Titan Submarine#Titan Submarine

On the morning of June 18, 2023, at 9:30 AM, the Titan Submarine embarked on its voyage, plunging into the ocean depths with five passengers onboard. As it descended 13,000 feet below, the connection with the ship on the surface was lost roughly 1 hour and 45 minutes into the journey. But no immediate search was initiated. Why? 

Let’s delve into the details. What happens exactly on the Titan Submarine?

No immediate rescue attempts were made after the connection was lost because this wasn’t an unprecedented event for the submarine’s inventor. In the past, the submarine had experienced similar disruptions. However, when the Titan Submarine didn’t surface by its scheduled time of 3 PM, a full-fledged search operation was initiated. With planes, ships, remotely operated underwater vehicles, and a specialized team in tow, they discovered that the submarine had suffered a catastrophic implosion and was crushed.

Shockingly, in the past decade, this very submarine had successfully dived deep into the ocean about 200 times and had even made 12 trips near the Titanic wreck. So, what went wrong this time?

Previously, the submarine had a circular shape which evenly distributed the water pressure. However, to maximize profits by accommodating more passengers, its shape was redesigned to a cylindrical form. While initially, only two passengers could fit, now it had space for four to five. The fare per person was increased from 86 lakhs to a whopping 2 crores.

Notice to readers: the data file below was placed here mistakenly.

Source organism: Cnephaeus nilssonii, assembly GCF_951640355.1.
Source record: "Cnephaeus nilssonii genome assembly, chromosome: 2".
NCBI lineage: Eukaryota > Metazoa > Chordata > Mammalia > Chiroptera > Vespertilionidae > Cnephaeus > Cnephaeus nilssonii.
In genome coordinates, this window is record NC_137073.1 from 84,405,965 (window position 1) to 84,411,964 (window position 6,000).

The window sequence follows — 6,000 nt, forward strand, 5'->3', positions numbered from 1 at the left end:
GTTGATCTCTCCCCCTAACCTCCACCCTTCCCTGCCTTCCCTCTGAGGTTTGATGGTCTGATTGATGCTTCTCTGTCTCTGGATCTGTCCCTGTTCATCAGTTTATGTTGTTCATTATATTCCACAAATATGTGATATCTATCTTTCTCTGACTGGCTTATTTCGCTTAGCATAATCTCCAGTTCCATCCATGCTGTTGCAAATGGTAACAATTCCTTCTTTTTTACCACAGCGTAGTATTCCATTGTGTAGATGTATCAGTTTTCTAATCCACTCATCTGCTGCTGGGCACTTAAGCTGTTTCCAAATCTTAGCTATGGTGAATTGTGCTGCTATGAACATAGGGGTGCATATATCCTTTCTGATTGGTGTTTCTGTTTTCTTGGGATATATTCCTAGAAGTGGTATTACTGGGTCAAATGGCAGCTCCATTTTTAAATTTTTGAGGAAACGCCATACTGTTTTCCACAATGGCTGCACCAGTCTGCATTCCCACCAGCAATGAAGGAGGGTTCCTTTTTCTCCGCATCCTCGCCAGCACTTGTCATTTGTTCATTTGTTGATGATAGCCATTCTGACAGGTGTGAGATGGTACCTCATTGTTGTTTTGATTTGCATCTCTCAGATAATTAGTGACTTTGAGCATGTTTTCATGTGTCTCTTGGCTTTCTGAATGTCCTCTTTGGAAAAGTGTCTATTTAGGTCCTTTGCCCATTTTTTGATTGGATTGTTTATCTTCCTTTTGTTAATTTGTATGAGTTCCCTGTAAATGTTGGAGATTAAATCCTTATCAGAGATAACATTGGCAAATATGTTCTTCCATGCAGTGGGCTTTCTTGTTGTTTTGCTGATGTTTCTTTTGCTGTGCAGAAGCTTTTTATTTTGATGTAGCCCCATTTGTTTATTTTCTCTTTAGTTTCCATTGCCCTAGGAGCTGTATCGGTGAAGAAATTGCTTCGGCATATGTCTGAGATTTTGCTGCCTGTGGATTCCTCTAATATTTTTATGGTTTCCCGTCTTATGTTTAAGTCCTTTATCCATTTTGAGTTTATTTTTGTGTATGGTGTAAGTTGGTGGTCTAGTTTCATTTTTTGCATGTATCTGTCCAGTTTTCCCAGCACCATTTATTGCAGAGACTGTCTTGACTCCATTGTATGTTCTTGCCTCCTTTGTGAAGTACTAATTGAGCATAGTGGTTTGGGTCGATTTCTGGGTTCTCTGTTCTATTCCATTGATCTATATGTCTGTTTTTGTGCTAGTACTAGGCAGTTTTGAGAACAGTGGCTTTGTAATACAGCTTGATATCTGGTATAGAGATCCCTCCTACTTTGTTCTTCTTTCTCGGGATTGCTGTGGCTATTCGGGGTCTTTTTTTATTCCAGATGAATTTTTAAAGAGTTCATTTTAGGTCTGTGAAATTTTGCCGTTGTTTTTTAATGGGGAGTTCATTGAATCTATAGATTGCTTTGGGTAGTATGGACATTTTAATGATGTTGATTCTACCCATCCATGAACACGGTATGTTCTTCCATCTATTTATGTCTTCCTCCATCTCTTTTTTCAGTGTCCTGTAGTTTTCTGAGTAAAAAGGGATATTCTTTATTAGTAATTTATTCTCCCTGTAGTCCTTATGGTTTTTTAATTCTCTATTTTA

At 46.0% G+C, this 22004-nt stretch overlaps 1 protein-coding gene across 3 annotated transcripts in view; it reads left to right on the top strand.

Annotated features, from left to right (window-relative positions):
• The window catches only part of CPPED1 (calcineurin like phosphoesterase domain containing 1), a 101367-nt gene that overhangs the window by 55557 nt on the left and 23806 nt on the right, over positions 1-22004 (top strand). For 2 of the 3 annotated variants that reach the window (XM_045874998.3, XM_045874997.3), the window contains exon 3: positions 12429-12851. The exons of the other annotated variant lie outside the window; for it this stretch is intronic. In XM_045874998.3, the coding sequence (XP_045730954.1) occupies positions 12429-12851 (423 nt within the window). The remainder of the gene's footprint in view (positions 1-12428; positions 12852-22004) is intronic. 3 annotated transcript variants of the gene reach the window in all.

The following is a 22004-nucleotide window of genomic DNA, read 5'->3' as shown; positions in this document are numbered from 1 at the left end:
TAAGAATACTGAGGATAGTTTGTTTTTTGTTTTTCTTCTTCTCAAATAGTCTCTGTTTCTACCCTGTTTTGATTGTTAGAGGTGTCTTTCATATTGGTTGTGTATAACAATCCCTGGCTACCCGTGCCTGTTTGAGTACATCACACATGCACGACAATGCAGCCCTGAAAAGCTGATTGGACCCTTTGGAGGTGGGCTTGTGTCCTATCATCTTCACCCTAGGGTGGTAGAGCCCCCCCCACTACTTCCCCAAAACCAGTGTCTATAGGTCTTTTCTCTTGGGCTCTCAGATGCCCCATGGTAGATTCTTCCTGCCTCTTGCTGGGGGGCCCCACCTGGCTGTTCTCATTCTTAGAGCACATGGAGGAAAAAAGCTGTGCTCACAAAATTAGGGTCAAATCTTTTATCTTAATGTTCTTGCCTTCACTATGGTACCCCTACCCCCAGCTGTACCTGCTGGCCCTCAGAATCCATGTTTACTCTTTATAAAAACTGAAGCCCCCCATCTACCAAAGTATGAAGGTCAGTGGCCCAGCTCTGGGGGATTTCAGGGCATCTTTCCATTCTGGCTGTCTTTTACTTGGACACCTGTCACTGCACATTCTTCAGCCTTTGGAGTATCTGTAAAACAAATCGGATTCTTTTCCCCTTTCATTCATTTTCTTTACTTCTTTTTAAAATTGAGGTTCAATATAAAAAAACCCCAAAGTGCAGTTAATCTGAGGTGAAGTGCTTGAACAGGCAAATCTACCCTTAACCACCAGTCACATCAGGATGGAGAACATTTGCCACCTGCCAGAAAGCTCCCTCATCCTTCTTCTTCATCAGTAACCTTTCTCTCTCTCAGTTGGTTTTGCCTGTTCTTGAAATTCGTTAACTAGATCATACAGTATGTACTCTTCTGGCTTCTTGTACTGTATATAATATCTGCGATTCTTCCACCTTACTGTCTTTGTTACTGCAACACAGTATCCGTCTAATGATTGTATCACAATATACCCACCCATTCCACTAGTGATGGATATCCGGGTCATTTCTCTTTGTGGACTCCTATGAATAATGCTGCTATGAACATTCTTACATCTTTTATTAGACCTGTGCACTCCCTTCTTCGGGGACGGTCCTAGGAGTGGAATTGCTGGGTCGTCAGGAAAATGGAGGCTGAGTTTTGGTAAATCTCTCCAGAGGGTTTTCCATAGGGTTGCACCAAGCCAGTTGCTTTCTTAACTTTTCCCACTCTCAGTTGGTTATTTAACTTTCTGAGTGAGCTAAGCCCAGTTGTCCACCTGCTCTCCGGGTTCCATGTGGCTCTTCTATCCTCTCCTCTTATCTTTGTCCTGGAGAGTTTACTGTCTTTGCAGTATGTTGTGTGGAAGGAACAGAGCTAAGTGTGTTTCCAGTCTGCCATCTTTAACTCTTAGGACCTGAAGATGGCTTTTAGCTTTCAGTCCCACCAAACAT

Another critical issue was the material used. Typically, submarines are made of titanium, a robust material. However, the Titan Submarine was only titanium in name; most parts used carbon fiber. Passengers who had previously traveled in it, like David Pogue, equated the experience to “borderline suicidal.” He reported that the equipment inside was pretty basic, and the submarine’s remote control resembled a video game controller. Out of their six-hour journey, they lost connection for five hours.

Had the company heeded the warnings of their former engineer in 2018, this could have been avoided. During tests at 4,000 feet, cracks appeared in parts of the submarine. The engineer had even mentioned that it might not withstand depths greater than 3,000 feet. But instead of addressing the concerns, the company’s CEO fired him.

Titan Submarine
#Titan Submarine

Ocean Gate, the company behind the Titan Submarine, hadn’t even secured the necessary safety certification for such expeditions. When the CEO was questioned, he would often argue that such certifications hinder rapid innovation. To date, only ten submarines have the certificate to dive up to 13,000 feet – and the Titan Submarine wasn’t one of them.

US Coast Guard’s analysis of sonar data indicated that the submarine faced a catastrophic implosion at around 13,000 feet underwater. At such depths, water pressure intensifies to nearly 350 times the normal, instantly crushing any human inside — a tragic piece of news.

Protests erupted against the company, but they had all passengers sign a waiver, absolving them of any mishap responsibilities. One of the five passengers on board was also the company’s CEO, who frequently joined such expeditions. The Titan Submarine was still in its testing phase, and the CEO believed there was room for improvement.

Conclusion: The tragic fate of the Titan Submarine serves as a sobering reminder of the consequences of overlooking safety protocols in the pursuit of innovation. While technological advancements can pave the way for great achievements, ensuring the safety and well-being of all involved remains paramount.

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